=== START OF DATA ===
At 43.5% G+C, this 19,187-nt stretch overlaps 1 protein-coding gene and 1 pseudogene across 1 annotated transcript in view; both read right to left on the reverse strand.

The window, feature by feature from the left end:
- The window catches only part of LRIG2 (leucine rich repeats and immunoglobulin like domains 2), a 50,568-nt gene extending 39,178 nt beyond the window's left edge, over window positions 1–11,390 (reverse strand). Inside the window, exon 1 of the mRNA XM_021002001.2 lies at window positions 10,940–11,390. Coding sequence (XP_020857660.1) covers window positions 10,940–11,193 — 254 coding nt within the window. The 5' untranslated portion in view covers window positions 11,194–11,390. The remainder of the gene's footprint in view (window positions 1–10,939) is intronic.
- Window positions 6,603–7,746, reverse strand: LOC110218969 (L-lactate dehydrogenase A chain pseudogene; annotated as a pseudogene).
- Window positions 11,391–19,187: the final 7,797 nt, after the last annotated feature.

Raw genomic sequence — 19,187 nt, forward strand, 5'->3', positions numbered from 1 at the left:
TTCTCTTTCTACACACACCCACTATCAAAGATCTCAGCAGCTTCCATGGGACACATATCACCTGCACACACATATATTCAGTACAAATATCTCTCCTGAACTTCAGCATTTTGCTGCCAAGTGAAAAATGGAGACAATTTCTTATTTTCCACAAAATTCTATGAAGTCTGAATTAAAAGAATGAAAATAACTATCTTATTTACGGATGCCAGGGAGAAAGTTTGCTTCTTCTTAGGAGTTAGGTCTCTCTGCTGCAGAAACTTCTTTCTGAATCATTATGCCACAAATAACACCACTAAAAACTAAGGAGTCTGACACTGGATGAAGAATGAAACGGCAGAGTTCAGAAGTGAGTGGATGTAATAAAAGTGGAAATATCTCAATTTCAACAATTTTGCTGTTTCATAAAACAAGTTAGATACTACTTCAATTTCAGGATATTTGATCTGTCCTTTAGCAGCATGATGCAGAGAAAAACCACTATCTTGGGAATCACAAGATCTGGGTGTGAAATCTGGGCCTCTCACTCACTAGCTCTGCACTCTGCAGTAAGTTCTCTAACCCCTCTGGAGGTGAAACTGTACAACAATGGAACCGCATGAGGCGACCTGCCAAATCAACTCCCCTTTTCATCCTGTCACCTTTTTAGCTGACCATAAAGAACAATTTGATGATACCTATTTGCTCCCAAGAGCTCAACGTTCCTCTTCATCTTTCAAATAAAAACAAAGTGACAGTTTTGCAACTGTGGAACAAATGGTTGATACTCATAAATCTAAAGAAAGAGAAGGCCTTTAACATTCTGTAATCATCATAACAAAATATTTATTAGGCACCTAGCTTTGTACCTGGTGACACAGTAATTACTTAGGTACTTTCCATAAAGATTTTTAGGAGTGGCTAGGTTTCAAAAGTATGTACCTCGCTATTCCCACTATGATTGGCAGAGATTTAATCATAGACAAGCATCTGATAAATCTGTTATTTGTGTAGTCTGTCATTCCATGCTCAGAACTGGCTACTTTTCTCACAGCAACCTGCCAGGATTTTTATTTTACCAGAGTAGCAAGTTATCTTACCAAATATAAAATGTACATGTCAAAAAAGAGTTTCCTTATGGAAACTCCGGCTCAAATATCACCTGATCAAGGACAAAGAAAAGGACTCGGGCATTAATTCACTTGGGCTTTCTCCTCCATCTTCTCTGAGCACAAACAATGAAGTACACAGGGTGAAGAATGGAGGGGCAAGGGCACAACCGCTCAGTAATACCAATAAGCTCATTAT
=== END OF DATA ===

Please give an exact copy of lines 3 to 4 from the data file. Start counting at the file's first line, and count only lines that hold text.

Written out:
- The window catches only part of LRIG2 (leucine rich repeats and immunoglobulin like domains 2), a 50,568-nt gene extending 39,178 nt beyond the window's left edge, over window positions 1–11,390 (reverse strand). Inside the window, exon 1 of the mRNA XM_021002001.2 lies at window positions 10,940–11,390. Coding sequence (XP_020857660.1) covers window positions 10,940–11,193 — 254 coding nt within the window. The 5' untranslated portion in view covers window positions 11,194–11,390. The remainder of the gene's footprint in view (window positions 1–10,939) is intronic.
- Window positions 6,603–7,746, reverse strand: LOC110218969 (L-lactate dehydrogenase A chain pseudogene; annotated as a pseudogene).